Behavior And Reproduction
Wrens are often known to be secretive in their habits, though this characteristic does not include all members of the family. Some species, such as the cactus wrens, are very much the opposite of secretive—they are noisy birds who make their presence known. Still, most wrens do like to live quiet lives and spend their days in the lower levels of dense undergrowth. They disappear when they notice the least noise or activity that is outside of their own. The nightingale wren is a prime example of this sort of disappearance. Because of this, the nightingale wren is also very hard to observe.
The wrens' vocalizations are what make them noticeable. They sing very loudly, usually way out of proportion for their size. Some species sing not simply in spring or summer but throughout the year. Wrens can have as few as three songs to as many as 219, which is the number of songs recorded from the western marsh wren. Vocalization is used as territorial protection and defense during and outside of breeding seasons.
Wrens have three breeding habits that are unique. They build multiple nests, have multiple partners, and have cooperative nesting, meaning other birds help care for the nest of a breeding pair. Egg destruction of both their own and other species' eggs is also common. Observers have suggested that this could be a way of reducing competition for food sources. In fact, the population decline for some wrens, such as Bewick's wren in eastern North America, has been directly linked to the rise of population in the house wren, due probably to its habit of attacking nests.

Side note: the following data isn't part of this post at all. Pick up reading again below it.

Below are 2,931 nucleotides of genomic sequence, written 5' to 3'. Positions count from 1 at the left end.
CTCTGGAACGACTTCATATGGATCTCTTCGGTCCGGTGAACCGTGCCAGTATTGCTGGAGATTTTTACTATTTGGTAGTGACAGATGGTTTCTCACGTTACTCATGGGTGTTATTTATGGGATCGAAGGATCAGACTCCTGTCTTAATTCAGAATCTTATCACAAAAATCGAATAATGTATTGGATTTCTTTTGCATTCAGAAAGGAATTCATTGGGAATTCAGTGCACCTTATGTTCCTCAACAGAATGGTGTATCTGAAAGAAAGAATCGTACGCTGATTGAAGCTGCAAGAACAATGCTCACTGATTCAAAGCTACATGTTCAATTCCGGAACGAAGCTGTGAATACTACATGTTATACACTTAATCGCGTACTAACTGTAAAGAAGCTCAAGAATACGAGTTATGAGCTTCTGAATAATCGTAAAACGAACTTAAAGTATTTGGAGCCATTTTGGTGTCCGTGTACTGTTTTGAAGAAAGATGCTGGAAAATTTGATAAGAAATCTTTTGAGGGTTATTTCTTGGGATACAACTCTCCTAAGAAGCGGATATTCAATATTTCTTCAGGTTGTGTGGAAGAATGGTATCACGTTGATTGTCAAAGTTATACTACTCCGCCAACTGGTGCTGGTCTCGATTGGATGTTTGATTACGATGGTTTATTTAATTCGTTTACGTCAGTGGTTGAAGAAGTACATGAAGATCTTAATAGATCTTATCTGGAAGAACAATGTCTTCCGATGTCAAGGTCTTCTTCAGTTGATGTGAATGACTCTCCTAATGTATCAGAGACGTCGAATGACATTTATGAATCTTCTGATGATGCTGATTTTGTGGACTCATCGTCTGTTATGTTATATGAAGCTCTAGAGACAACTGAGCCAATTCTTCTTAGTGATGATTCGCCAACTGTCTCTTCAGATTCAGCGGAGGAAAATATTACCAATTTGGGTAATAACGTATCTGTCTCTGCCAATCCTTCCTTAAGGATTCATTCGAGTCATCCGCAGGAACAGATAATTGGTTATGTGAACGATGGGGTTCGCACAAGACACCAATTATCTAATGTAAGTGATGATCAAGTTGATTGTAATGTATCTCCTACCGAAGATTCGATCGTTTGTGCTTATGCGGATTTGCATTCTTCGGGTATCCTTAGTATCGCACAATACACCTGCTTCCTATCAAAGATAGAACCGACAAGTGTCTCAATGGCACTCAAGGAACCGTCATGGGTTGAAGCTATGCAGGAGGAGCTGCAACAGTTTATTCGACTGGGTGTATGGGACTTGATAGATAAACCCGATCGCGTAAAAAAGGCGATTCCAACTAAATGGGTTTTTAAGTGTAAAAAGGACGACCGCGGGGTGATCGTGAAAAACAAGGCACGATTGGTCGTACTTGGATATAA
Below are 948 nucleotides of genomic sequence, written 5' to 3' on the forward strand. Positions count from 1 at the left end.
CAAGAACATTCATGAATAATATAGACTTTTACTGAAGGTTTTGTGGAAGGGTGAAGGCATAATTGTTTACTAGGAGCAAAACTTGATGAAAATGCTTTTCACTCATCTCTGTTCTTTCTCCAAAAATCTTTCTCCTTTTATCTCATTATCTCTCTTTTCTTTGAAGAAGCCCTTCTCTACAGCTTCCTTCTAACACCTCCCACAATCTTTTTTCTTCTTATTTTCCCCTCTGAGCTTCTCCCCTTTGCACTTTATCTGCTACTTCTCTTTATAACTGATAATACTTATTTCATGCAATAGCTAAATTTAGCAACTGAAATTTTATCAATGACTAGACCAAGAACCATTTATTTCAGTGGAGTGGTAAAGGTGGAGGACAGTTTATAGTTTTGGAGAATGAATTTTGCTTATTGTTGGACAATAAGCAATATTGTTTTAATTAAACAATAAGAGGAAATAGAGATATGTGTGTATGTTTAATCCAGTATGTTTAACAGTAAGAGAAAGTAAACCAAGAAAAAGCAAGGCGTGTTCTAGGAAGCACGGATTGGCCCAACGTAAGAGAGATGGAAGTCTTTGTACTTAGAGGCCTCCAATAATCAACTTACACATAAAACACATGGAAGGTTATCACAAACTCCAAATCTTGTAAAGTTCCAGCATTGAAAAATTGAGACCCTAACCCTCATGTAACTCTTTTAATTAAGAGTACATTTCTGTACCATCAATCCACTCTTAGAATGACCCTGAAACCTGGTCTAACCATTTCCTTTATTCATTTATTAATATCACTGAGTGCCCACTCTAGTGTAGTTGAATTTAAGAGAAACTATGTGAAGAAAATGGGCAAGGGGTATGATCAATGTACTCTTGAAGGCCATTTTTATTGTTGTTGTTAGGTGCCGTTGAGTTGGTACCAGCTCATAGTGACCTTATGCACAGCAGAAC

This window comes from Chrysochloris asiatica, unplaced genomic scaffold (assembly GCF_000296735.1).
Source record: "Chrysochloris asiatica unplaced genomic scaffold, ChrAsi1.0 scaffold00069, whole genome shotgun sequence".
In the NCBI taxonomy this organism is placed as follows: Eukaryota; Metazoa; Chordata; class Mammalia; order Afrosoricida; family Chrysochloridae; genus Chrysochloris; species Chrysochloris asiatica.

The nests that wrens build for breeding are sturdier than those built just for roosting. Wrens like to have a quick getaway when disturbances are nearby, and this led observers to believe that the flimsy roosting nests makes that quick getaway easier. Other species, like the cactus wrens, roost in their nests year-round. Most of the nests are domed with side entrances. Some species, like the northern house wren, do not build nests with a roof over them. Also, many other species build beautiful and elaborate nests, sometimes with two chambers. In the case of the song wren, the opposite is true—their nests are very messy.
North American wrens lay three to ten eggs at a time. The eggs are various colors, with some white to cream, tan, or pink, and often having a brownish mottling on them that can be very pale to very bold in color. The female of the smaller species incubates the eggs (warms them for hatching) for twelve to fifteen days; in larger species, the incubation might average up to sixteen days. The young are hatched helpless, blind, and naked, and are fed by both parents until they become fledglings (grow their flight feathers). This occurs when they are ten to seventeen days old in the smaller species, and an average of twenty-one days in the larger. After fledging, the parents continue to feed the young for about two weeks, unless the female begins produce another group of young. In that case it is usually the male that takes the responsibility for feeding. In many of the species, the young continue to return to the breeding nest to roost for an extended period of time. While some species breed at one year of age, others continue to stay with their parents for years and help raise their siblings. This is called cooperative breeding.
Animal Life ResourceBirdsWrens: Troglodytidae - Physical Characteristics, Diet, Behavior And Reproduction, Wrens And People, Conservation Status, Cactus Wren (campylorhynchus Brunneicapillus): Species Accounts - GEOGRAPHIC RANGE, HABITAT